Mitochondrial Signalling Top


Given the central role of mitochondria in energy production and utilization, the premise that mitochondrial dysfunction might play an impending role in environmental toxin induced pathophysiology of various human diseases has been realized [27] . Mitochondria contain their own extranuclear DNA (mtDNA), which is a potentially susceptible target of various environmental mutagens/carcinogens. Lack of protective histones, chromatin structure, introns, proof reading apparatus of DNA repair, and close proximity to free radicals makes mtDNA more vulnerable to environmental insult. The mutation rate of mtDNA is greatly increased compared with nuclear DNA, and an increase in the reactive oxygen species (ROS) burden induced by environmental toxic exposure could further lead to a vicious cycle of oxidative damage and organellar dysregulation [28] . In addition to deletions, a reduction in the copy number of mtDNA could alter mitochondrial function, which might also lead to increased cellular ROS. mtDNA alterations may result in changes in mitochondrial oxidative phosphorylation (OXPHOS), and the emergence of the glycolytic phenotype over OXPHOS, promoted by mitochondrial dysfunction [29] . Experimental evidence implicate that in vitro exposure to MIC enhances mutations and oxidative damage to mtDNA thereby eliciting oxidative stress, oxidative DNA damage, failure to maintain regulatory gene mechanisms controlling the process of OXPHOS and an imbalance of anti-oxidant defence system [30] . Oxidative stress measurement techniques have neither been fully employed nor exploited to improve the monitoring of populations exposed to environmental toxins, particularly the relationship between oxidative stress and disease outcomes. Dispelling out the status of mitochondrial genome, mutation in genes and factors affecting its biogenesis and dysfunction could offer prospective significance for investigating relationship between mitochondrial function and acute environmental toxic exposure of MIC.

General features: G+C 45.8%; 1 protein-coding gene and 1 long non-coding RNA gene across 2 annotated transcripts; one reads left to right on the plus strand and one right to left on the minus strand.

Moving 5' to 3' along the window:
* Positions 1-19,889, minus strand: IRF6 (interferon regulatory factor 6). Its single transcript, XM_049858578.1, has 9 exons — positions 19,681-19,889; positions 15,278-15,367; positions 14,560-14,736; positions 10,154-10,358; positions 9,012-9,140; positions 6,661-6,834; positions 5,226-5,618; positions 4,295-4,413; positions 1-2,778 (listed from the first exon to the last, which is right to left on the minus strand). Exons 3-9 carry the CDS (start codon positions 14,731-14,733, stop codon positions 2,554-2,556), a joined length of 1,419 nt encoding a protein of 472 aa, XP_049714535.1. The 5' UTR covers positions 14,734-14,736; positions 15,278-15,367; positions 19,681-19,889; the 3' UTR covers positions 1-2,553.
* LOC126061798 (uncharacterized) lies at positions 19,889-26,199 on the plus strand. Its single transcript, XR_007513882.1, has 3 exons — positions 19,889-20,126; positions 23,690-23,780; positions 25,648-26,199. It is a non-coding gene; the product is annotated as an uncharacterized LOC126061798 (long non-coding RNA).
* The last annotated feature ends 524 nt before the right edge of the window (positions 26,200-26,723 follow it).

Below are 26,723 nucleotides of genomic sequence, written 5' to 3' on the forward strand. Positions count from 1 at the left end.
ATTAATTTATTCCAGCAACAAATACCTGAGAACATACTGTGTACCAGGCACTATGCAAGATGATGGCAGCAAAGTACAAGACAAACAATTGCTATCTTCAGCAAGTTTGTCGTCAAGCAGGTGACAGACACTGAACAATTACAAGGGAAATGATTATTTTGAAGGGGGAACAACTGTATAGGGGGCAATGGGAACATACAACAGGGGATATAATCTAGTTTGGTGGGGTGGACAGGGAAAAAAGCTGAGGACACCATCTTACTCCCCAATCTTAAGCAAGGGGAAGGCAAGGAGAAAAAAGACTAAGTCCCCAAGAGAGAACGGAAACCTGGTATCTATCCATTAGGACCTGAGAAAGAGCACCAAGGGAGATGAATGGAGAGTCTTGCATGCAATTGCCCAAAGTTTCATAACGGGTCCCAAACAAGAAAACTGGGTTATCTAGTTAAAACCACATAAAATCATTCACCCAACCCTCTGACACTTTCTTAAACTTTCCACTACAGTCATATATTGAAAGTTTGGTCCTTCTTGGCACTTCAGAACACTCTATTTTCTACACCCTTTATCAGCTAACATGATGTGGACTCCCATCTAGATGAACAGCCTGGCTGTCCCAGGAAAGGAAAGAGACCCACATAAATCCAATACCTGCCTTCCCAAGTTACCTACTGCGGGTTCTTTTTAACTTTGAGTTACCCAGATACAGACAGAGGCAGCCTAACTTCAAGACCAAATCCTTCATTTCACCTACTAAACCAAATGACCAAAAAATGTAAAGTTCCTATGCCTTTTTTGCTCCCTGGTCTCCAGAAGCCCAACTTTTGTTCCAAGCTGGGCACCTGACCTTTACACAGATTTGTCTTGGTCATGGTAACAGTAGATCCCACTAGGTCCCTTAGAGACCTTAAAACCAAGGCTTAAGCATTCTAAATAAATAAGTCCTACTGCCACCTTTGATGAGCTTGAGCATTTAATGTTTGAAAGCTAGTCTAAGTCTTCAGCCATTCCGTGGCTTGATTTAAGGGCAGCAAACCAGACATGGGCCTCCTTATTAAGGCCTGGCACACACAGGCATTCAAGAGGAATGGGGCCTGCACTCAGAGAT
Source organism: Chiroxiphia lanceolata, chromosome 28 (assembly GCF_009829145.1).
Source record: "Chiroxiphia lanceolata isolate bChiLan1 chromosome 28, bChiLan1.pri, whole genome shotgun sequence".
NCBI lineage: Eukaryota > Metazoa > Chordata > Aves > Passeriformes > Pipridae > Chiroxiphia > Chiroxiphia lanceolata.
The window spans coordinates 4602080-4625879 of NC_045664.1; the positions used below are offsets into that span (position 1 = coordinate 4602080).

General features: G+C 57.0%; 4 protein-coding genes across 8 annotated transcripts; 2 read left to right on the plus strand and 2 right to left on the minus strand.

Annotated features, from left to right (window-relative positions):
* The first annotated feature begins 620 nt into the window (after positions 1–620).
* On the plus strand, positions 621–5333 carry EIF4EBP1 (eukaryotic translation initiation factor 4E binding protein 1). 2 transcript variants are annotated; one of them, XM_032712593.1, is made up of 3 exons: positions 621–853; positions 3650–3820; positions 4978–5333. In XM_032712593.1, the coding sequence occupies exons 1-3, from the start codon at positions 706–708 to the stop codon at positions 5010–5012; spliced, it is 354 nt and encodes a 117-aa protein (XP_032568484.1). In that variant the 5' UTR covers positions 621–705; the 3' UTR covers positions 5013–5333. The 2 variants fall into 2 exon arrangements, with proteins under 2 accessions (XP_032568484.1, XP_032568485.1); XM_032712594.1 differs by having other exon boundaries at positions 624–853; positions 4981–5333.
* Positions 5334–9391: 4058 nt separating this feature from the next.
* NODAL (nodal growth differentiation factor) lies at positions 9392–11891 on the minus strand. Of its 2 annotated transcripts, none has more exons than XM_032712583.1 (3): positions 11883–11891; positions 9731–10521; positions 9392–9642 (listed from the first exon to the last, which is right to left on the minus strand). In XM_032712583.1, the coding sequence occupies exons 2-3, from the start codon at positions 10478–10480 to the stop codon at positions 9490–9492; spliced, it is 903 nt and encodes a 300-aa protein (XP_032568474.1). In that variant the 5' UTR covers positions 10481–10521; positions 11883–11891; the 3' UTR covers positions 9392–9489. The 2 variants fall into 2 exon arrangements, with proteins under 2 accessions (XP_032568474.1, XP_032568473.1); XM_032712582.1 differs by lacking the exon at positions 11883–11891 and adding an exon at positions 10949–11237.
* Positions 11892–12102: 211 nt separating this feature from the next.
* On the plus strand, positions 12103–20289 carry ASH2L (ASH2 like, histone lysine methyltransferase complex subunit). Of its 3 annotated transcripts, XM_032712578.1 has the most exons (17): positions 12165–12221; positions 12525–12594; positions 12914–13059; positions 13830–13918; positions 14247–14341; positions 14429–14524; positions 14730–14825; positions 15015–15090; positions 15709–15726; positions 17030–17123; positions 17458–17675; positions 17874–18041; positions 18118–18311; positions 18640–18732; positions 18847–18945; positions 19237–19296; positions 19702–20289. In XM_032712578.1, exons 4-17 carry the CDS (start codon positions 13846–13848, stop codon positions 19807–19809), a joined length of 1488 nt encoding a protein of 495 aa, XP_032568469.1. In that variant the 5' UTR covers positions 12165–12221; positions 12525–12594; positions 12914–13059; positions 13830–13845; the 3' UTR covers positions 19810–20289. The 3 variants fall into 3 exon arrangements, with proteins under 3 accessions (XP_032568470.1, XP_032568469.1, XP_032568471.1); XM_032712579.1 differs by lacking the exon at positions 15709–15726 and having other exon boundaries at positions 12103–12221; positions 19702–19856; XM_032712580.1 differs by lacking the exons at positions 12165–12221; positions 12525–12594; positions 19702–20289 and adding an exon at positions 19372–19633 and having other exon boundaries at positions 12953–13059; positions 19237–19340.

Oncomarkers Top


The establishment of a tumour biorepository from malignant tissues of Bhopal gas victims with linkage to clinical and epidemiologic data will provide an invaluable resource for cancer research. This translational objective might address issues pertaining to aetiology, progression, and prognosis of different cancer patterns in relation to MIC exposure but might, as well help in validating biomarkers for environmental carcinogenesis. Observing high frequency of gastrointestinal carcinomas in the MIC exposed cohort [31] , a retrospective analysis of gene signatures in gall bladder carcinomas was conducted. In the pilot study, tissues from 92 cases of gall bladder carcinoma were examined for K-ras, p-53, cyclin-E and Rad-50 expression. Microsatellite instability was determined from PCR amplifications of six-microsatellite marker loci (D16S539, D13S317, D7S820, F13A01, FES/FPS, vWA). Preliminary evidence suggests Rad-50 and cyclin-E as potential biomarkers for early diagnosis of environmental stress induced gall bladder carcinoma [32],[33] . However, a larger study on archived tumour tissues is warranted to establish the cause-effect relationship of acute MIC exposure with cancer risk.


   Issues and Challenges Top